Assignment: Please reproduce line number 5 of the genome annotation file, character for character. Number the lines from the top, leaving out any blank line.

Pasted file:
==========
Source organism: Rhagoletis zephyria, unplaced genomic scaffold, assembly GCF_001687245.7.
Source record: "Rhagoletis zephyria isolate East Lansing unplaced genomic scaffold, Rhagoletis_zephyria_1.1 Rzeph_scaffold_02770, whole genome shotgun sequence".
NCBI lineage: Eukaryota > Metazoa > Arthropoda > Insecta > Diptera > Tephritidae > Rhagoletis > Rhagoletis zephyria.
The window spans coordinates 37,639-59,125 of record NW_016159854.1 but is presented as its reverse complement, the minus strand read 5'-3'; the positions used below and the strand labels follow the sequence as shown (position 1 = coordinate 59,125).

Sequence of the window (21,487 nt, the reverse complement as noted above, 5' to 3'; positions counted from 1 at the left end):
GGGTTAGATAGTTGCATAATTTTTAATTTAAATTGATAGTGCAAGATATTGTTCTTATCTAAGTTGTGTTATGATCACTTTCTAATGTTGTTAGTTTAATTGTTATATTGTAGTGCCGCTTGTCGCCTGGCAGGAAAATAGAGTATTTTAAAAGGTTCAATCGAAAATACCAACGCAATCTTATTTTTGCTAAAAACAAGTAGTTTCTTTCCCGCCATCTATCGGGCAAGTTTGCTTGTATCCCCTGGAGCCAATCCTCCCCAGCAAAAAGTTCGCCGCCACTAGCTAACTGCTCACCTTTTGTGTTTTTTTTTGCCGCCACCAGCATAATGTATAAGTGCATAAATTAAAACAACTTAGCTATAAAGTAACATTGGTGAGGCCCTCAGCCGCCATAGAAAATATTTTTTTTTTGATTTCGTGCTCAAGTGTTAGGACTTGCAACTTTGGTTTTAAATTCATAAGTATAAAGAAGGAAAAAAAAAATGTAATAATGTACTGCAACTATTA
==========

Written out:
Sequence of the window (21,487 nt, the reverse complement as noted above, 5' to 3'; positions counted from 1 at the left end):